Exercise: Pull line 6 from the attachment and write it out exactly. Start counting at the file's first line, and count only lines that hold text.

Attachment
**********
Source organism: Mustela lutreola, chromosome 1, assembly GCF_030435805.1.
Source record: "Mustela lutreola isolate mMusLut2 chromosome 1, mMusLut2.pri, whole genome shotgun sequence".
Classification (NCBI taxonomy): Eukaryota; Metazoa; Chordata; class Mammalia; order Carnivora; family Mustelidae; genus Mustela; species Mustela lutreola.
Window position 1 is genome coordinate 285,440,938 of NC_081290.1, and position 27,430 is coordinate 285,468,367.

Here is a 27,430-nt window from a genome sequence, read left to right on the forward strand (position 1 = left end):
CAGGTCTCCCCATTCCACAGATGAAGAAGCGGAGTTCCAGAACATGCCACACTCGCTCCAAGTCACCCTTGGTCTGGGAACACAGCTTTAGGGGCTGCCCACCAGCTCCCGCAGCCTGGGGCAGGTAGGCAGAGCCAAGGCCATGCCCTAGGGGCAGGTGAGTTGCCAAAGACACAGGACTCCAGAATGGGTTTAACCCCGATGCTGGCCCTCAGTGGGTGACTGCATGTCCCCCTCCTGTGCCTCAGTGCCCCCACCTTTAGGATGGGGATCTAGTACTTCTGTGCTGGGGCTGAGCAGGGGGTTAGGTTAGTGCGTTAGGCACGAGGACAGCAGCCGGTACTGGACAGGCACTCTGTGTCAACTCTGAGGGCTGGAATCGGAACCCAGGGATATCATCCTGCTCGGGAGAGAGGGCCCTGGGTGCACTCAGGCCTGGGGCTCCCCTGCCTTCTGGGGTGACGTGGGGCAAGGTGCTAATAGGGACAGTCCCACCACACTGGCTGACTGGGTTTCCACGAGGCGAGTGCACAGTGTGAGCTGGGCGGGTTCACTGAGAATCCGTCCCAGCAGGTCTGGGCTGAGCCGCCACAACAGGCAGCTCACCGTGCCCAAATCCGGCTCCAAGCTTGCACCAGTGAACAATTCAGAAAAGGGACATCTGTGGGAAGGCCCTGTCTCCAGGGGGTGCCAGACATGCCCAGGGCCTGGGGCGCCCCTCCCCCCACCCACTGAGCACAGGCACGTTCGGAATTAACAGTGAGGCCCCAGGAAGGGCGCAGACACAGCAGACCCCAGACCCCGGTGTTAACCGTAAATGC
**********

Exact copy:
CAGGTCTCCCCATTCCACAGATGAAGAAGCGGAGTTCCAGAACATGCCACACTCGCTCCAAGTCACCCTTGGTCTGGGAACACAGCTTTAGGGGCTGCCCACCAGCTCCCGCAGCCTGGGGCAGGTAGGCAGAGCCAAGGCCATGCCCTAGGGGCAGGTGAGTTGCCAAAGACACAGGACTCCAGAATGGGTTTAACCCCGATGCTGGCCCTCAGTGGGTGACTGCATGTCCCCCTCCTGTGCCTCAGTGCCCCCACCTTTAGGATGGGGATCTAGTACTTCTGTGCTGGGGCTGAGCAGGGGGTTAGGTTAGTGCGTTAGGCACGAGGACAGCAGCCGGTACTGGACAGGCACTCTGTGTCAACTCTGAGGGCTGGAATCGGAACCCAGGGATATCATCCTGCTCGGGAGAGAGGGCCCTGGGTGCACTCAGGCCTGGGGCTCCCCTGCCTTCTGGGGTGACGTGGGGCAAGGTGCTAATAGGGACAGTCCCACCACACTGGCTGACTGGGTTTCCACGAGGCGAGTGCACAGTGTGAGCTGGGCGGGTTCACTGAGAATCCGTCCCAGCAGGTCTGGGCTGAGCCGCCACAACAGGCAGCTCACCGTGCCCAAATCCGGCTCCAAGCTTGCACCAGTGAACAATTCAGAAAAGGGACATCTGTGGGAAGGCCCTGTCTCCAGGGGGTGCCAGACATGCCCAGGGCCTGGGGCGCCCCTCCCCCCACCCACTGAGCACAGGCACGTTCGGAATTAACAGTGAGGCCCCAGGAAGGGCGCAGACACAGCAGACCCCAGACCCCGGTGTTAACCGTAAATGC